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Who knew I had to go to Africa to fall in love with my Nikon Z5?

Let me be honest – it’s not my Nikon Z5! It’s my husband, Peter’s. Like any good story there is a beginning, middle and end. In 2020 during the height of COVID Peter decided for his birthday photography might be fun. So, he headed to Paul’s photo in Torrance, CA where Mark Comon introduced him to the Nikon Z5 and his on-line classes, boot camp, composition, photoshop – he took them all.

In the spring of 2021, we rented a trailer and went to Utah, Peter with his Nikon Z5 and me with a small handheld Olympus. (I need my camera to be light weight because of my neck.) We had a great time. However, I was not happy with my pictures or the camera. The buttons were so small I would hit them inadvertently and totally change the settings. When we returned home, I took my camera to Mark at Paul’s Photo and asked him to help me. He shared that these types of cameras are susceptible to this problem and there was nothing that could be done. He did have a solution, however, the Nikon Z50. It was lighter than most.

Great! I took it on a trip with Paul’s Photo to the slot canyons. I felt all “grown up” but had no idea what F-stop, shutter speed or ISO meant. Mark said, “Boot Camp will help.” Life happened, as it usually does, and I soon realized “Oh crap” we leave for Africa on a photo safari with Paul’s Photo in less than six months. I quickly enrolled in boot camp. I was introduced to what I call

“those pesky settings” – F-stop, ISO, and shutter speed. I enjoyed the process each week doing the homework and getting out to shot. It really helped, and then life got in the way again.

The day before we left for Africa, I said to Peter, who was now using the Nikon Z7: “do you think I should try to use the Nikon Z5 on the trip?” The look to on his face spoke volumes…Mark always says, “know your camera, practice with it before taking them on long trips.” The day before I had no idea if it was to heavy, how or where the buttons were, I could sense this might be a problem, but Peter was gracious and kind as he replied, “if you want to try, we could make it work.”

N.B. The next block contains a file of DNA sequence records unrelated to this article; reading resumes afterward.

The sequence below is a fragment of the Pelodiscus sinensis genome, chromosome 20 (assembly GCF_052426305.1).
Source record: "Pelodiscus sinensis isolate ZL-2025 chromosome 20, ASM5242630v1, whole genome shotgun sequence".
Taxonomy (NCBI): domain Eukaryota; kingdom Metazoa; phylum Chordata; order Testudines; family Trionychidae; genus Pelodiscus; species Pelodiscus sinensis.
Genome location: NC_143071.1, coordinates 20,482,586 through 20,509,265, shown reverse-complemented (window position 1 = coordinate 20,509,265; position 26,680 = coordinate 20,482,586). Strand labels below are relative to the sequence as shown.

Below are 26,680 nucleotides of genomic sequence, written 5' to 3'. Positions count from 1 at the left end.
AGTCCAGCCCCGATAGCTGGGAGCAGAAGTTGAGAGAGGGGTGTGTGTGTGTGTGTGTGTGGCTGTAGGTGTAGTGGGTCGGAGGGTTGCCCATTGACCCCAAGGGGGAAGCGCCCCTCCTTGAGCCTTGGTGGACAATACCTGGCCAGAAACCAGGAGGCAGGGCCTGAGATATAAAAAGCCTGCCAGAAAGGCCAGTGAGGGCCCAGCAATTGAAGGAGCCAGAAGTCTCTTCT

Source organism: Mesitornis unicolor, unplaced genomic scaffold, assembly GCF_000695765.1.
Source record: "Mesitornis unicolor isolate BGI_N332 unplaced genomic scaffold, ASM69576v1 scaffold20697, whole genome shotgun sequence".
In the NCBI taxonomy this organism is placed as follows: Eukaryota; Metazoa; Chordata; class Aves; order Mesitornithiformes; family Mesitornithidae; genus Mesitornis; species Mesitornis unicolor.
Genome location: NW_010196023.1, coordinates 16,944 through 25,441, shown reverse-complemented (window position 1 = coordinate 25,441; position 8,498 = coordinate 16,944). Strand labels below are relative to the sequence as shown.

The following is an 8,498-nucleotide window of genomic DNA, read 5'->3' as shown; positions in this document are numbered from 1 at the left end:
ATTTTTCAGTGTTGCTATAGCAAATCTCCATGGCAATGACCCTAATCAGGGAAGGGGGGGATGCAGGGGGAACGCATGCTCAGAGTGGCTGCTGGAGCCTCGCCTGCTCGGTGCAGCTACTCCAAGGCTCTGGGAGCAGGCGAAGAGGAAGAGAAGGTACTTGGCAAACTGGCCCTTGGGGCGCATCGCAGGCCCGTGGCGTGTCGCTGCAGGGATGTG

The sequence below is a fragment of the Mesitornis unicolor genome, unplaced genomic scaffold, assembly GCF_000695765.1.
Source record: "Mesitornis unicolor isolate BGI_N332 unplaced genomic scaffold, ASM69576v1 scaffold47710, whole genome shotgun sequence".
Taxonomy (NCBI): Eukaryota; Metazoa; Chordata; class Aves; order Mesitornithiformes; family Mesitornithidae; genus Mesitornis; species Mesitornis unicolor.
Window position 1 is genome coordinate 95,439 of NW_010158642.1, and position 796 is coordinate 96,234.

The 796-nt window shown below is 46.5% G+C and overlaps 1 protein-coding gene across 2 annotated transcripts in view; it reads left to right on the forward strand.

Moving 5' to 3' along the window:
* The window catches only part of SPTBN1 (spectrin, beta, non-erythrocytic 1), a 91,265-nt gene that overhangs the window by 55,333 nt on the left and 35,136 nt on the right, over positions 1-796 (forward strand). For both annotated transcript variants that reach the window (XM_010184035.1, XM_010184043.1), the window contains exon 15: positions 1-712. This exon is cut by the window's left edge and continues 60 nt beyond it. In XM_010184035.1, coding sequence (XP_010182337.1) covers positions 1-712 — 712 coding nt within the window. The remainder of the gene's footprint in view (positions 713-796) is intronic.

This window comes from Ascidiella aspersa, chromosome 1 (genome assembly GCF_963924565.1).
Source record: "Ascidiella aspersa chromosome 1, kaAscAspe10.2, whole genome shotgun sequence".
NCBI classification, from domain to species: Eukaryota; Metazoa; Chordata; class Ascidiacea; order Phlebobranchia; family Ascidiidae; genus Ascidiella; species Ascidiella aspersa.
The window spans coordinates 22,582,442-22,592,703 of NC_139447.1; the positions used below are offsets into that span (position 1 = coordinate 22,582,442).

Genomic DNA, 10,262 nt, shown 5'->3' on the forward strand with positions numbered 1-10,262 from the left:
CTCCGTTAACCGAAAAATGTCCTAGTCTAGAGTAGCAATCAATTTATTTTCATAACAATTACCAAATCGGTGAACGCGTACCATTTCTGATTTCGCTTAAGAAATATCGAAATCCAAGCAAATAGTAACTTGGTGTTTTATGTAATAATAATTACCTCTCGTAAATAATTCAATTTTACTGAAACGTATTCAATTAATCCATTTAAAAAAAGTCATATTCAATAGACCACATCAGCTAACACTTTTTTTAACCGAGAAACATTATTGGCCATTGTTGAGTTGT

The first morning in Amboseli, I sat up front with Karen - after a while I got brave and asked her a question about F-stop. She was so kind and helpful. I later asked her about ISO – she showed me how to set my ISO to auto and shot on manual. We had discussions about shutter speed and composition. Karen is a great photographer, who taught me to check my pictures for focus etc. She shared her pictures as she took them and soon, I found myself doing the same. It was encouraging to hear “that’s good.” The learning and fun was incredible.

We had many successful game drives. On particular day we were looking for a cheetah hunt. The day before we had found three brothers, but they were not yet ready to eat. This particular day, we spotted zebras and then the 3 brothers. Our guide, David noticed the zebras were going to the water, so he drove like a “bat out of hell” to put us in position. From a distance you could see the cheetah’s who had not yet noticed the zebras.

We put our camera’s in position. Karen and I had a conversation through our eye pieces – “what shutter speed and F-stop. I also asked what to focus on and Karen said, “you could focus on the prey like Craig did the day before.” It all happened so quickly. It was as if the zebras and cheetahs were shocked to see each other, and the dance began!

After it was all over, I glanced through my photos – I was hoping for a cheetah in motion. I showed Peter, he didn’t seem impressed until, he asked to see my camera. He took a look and said, “Lisa did you see the shots you got?” I replied, “no.”

A newbie like me who still struggles with F-stop, ISO and shutter got one of the best shots of the chase.

That was the day I fell in love with my Nikon Z5 camera and 100-400 lens. (Oops, did I say my Nikon Z5 – technically it still is Peter’s but hopefully not for long). I have shared small clips of the beginning and middle of my story. But the end has yet to be written…

C.S. Lewis said, “You are never too old to set another goal or dream a new dream.”

I cannot wait to see where my new Nikon Z5 will take me next.

Thank you to Karen, Mark at Paul’s Photo and to all who went on the safari. It was a memorable adventure.